For the Second Year in a Row, More Rigorous Standards Raise the Bar for Tenure
55 Percent of This Year’s Eligible Teachers Were Granted Tenure, Compared to 97% in 2007
Schools Chancellor Dennis M. Walcott today announced that 55 percent of eligible teachers were awarded tenure this year—maintaining the more rigorous standards developed for the 2010-11 school year. The Department of Education’s new approach to teacher tenure raises the bar by asking principals to provide detailed evidence to support their tenure recommendations.
“I’d like to congratulate the teachers who were granted tenure this year, and commend principals who are demanding higher standards. Receiving tenure is no longer an automatic right, and our new approach ensures that teachers who are granted tenure have earned it,” said Chancellor Walcott. “But our work is not done. We must improve the tenure process even further, and a teacher evaluation system will do just that and ensure our children are taught by the best.”
Under state law, a teacher who has completed his or her “probationary period,” or first three years of teaching, is eligible for tenure review. The number of eligible teachers decreased by 24 percent this year from 5,209 to 3,954 because fewer teachers were hired the past few years. Of the eligible teachers:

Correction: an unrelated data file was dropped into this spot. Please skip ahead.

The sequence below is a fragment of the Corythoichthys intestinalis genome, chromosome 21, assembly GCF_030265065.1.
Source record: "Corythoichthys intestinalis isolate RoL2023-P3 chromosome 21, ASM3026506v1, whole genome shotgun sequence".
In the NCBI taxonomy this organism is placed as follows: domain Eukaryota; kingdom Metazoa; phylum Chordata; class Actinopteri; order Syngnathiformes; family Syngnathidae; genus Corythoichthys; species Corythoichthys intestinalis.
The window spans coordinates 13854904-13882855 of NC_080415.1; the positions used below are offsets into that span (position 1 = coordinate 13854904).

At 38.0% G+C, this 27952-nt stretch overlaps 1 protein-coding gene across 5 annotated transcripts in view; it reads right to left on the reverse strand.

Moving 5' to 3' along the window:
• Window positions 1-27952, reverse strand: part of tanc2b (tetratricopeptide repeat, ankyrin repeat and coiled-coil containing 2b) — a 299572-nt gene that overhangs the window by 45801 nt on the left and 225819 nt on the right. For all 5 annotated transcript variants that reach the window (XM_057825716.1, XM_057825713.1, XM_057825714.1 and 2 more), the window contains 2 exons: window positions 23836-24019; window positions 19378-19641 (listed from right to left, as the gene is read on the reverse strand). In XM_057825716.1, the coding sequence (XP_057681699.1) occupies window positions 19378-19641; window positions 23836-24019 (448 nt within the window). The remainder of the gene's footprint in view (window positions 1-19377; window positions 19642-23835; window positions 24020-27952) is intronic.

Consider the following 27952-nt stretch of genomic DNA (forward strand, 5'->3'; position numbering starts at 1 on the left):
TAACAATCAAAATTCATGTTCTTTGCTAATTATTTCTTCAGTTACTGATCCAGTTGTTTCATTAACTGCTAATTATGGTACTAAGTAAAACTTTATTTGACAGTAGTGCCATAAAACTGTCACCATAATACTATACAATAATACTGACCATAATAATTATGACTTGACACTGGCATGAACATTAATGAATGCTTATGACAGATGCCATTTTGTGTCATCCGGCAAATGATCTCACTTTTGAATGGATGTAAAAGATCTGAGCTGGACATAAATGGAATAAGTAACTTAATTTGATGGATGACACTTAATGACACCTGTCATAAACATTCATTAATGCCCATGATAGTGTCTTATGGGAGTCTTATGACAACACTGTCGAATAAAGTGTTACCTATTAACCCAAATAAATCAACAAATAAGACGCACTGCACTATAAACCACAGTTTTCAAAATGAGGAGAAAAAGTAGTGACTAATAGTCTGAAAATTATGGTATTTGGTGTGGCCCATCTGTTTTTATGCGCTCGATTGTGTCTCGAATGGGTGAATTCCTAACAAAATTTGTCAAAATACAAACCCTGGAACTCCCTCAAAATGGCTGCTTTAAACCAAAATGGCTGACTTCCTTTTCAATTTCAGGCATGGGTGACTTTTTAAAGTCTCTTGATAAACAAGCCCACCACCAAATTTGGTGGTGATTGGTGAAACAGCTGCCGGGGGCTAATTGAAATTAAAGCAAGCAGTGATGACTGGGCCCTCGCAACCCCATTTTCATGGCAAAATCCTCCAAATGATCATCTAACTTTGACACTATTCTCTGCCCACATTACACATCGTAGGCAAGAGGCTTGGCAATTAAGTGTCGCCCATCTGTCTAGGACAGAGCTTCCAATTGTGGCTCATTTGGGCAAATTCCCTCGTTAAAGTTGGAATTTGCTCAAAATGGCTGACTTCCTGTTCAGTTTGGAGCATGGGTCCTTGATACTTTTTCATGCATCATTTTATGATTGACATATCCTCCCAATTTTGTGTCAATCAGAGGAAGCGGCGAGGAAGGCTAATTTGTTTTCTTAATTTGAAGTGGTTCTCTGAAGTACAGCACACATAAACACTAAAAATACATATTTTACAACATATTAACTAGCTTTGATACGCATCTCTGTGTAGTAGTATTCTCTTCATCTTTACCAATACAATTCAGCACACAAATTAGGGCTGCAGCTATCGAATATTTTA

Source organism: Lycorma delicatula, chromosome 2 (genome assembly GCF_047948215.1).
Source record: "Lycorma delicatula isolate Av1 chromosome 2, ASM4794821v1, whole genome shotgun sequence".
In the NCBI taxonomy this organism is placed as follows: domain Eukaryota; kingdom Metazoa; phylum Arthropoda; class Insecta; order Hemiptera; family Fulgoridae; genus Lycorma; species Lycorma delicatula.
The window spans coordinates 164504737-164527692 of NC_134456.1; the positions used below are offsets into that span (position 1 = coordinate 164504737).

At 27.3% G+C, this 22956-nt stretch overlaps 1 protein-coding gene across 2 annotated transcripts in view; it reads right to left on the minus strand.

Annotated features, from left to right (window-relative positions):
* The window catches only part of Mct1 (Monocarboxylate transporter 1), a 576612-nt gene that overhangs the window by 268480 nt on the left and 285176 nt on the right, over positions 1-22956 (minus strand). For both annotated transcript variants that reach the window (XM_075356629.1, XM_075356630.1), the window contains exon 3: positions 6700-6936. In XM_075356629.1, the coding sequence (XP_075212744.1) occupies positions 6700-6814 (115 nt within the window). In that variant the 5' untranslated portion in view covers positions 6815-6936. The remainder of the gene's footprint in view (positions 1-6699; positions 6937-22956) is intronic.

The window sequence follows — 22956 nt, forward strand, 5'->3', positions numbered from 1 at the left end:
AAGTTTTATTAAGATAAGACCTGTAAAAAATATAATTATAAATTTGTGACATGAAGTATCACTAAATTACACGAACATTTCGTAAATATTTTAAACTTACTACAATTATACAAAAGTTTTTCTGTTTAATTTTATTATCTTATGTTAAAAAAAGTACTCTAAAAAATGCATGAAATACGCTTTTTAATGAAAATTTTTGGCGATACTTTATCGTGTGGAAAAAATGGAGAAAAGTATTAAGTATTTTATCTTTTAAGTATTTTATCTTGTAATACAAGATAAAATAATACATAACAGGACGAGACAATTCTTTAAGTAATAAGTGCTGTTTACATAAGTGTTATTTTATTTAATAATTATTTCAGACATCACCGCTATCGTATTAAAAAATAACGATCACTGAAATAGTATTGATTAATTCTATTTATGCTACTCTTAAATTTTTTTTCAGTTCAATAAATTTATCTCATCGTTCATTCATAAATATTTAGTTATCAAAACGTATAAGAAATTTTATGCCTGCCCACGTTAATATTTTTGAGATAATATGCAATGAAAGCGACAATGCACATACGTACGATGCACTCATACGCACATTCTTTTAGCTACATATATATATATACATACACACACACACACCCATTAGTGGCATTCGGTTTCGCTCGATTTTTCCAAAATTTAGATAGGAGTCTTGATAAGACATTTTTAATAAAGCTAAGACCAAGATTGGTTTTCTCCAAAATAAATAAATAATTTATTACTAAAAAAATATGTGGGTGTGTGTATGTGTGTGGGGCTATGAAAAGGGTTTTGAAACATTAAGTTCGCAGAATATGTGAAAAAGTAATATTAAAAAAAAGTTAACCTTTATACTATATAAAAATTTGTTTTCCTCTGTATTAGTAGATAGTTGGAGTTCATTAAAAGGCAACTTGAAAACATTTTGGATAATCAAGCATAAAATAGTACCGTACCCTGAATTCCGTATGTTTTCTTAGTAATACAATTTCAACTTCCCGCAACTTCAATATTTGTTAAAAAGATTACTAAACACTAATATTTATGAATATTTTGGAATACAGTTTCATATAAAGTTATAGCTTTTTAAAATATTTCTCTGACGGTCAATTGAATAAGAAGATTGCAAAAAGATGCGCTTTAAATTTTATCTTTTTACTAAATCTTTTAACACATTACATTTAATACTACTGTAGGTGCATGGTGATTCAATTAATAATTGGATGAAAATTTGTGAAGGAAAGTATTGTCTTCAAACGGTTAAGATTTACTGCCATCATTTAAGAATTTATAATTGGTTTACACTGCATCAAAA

- 55% of teachers had their tenure decisions approved this year, compared to 97% in 2007
- 42% of teachers had their tenure decision extended this year, compared to 2% in 2007
- 3% of teachers had their tenure decisions denied, compared to 1% in 2007
Of the teachers who received extensions last year:
- 42% received tenure this year
- 35% received another extension
- 16% were denied tenure or left the system
- 7% were not included for review this year due to service, license or assignment changes
Principals must support their tenure recommendations with evidence in three categories: teacher practice, evidence of student learning and contributions to the school community. For each of these categories, teachers are rated on a four-point scale: ineffective, developing, effective or highly effective. Principals collect data from classroom observations, quality of student work, progress on state assessments, attendance, and student and parent feedback, among other measures. Special consideration is given to gains demonstrated with high-need populations, including students with disabilities, English Language Learners, and students who are over-age and under-credited.